One way to solve problems related to testing frequency and alignment is to make sure teachers are part of the assessment design process. That can also help ensure that the tests work for students and allow them to show what they know and can do. For example, with a teacher at the table, you might see more:
- Built-in student breaks
- Accessibly worded questions
- Adequate spacing between writing tasks
- Asset-based reporting of information in small enough slices to empower teachers to deliver targeted interventions
I can’t tell you how many times I’ve had to re-word questions for students in our curriculum assessments on the spot because they couldn’t decipher what the questions were asking, even when they understood the content. I’ve had so many kids who could explain scientific concepts beautifully in class and then received a poor grade on an assessment because they were stressed or couldn’t properly interpret a question.
We teachers can help get this right. Just ask us!
4. Rethink non-tested subjects and teachers in those classrooms
Massachusetts doesn’t have a summative sixth-grade science test. But that doesn’t mean the subject isn’t vital. It’s imperative that education leaders make this clear, whether we’re talking about science, social studies, or some other subject that may or may not be paired with a high-stakes test every year.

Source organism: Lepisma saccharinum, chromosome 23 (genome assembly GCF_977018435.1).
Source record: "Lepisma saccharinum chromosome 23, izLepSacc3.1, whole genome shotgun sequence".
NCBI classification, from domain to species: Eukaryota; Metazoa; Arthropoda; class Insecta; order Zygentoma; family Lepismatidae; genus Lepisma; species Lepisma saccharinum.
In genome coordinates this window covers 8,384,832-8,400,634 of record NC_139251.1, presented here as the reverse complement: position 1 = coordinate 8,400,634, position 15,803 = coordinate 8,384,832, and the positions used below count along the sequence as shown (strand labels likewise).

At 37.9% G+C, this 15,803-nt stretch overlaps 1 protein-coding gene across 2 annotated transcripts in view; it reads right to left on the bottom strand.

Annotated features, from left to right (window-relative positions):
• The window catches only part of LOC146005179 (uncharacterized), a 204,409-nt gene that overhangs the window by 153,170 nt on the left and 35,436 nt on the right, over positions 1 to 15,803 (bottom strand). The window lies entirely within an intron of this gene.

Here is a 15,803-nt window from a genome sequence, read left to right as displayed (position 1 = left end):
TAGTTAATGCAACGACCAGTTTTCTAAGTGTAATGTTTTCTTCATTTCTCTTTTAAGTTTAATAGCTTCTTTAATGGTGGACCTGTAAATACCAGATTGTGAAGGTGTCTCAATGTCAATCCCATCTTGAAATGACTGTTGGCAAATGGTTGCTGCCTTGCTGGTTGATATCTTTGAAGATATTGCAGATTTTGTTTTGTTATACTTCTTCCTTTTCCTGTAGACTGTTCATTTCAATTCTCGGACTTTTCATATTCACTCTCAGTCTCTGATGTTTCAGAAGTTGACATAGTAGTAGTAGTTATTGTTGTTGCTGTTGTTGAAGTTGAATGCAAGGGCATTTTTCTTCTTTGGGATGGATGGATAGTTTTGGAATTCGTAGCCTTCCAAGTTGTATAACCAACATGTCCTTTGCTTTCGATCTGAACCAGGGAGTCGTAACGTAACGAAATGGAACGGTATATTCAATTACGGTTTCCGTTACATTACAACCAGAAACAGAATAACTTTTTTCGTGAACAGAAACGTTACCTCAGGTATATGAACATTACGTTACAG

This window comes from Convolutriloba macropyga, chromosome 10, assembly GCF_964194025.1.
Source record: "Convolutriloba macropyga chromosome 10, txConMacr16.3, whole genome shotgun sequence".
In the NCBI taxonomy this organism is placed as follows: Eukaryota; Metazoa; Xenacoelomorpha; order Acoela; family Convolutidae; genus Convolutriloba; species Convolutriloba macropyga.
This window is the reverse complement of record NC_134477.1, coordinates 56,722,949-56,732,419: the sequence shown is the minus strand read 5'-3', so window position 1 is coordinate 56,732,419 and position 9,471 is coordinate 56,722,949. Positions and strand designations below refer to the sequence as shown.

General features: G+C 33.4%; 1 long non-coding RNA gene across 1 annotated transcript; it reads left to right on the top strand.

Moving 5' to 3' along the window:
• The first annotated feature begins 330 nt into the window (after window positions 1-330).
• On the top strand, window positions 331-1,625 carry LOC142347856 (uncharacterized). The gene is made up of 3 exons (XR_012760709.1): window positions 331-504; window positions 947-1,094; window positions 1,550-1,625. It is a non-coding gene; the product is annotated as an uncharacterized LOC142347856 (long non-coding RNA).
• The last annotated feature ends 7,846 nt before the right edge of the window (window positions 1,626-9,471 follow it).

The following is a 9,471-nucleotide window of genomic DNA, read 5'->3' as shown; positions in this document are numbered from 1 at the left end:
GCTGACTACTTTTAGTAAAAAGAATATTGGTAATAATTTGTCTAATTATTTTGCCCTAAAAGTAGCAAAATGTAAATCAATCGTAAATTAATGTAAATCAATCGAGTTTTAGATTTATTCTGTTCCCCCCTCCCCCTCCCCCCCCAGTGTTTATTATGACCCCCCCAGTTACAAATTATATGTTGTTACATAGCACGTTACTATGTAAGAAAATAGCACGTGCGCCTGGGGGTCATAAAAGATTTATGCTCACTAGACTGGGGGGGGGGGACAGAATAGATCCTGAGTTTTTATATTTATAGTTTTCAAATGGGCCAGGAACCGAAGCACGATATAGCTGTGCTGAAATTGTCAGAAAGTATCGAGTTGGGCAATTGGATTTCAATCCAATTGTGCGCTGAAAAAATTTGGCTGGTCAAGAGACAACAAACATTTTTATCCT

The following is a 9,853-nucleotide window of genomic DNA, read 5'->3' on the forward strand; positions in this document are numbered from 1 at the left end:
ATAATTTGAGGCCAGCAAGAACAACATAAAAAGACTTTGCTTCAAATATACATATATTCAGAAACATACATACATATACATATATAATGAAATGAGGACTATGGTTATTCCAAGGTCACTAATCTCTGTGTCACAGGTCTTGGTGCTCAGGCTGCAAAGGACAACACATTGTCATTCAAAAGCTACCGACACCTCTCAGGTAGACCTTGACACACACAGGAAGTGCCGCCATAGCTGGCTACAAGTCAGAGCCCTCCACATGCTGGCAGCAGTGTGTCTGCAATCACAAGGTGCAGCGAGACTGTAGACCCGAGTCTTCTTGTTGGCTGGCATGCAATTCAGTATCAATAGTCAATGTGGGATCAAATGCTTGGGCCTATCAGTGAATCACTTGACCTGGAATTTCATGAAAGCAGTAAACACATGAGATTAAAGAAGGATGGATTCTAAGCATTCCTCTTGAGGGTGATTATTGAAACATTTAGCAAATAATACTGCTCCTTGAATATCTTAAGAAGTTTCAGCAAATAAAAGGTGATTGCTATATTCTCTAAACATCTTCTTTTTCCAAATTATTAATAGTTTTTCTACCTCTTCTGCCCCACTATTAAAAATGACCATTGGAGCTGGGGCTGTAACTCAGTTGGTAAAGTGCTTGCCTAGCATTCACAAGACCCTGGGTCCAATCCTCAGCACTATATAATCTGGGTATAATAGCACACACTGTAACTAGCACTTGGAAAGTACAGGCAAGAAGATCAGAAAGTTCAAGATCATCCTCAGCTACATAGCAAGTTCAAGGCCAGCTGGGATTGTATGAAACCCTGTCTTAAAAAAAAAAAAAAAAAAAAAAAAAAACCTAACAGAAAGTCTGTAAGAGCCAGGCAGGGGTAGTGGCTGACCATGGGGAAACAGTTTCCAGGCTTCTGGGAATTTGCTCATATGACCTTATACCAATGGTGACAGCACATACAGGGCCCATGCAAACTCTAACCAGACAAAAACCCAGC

This is certainly not a request for more tests to signal a subject’s importance; rather, it could mean ensuring that you devote time to and elevate things like school productions, art displays, or science fairs, for example. And it definitely means avoiding the kind of drill-and-kill test prep that can take over the entire spring semester in some schools.
In a previous school where I taught, one of my colleagues had to stop science instruction for two whole months so students could get extra test prep in math and reading ahead of the state tests. That wasn’t good for anyone, and educational leaders should avoid creating that kind of situation.
[Teachers] need to stay informed about new research and best practices, and we need to partner with and learn from each other.
This year, I did switch to math instruction for two weeks before our state math test, but that’s okay. Good math students make good science students, and there is plenty of overlap between math and science standards and learning goals. (If curriculum were more integrated in the first place, we’d be teaching these subjects more cohesively, but I digress.) Plus, the math teacher on our team agreed to devote two weeks of post-test learning time to teaching science to make sure I could finish our end-of-year unit on magnets. That kind of teamwork and flexibility is helpful, but pushing instruction aside in a subject for months is never a good idea.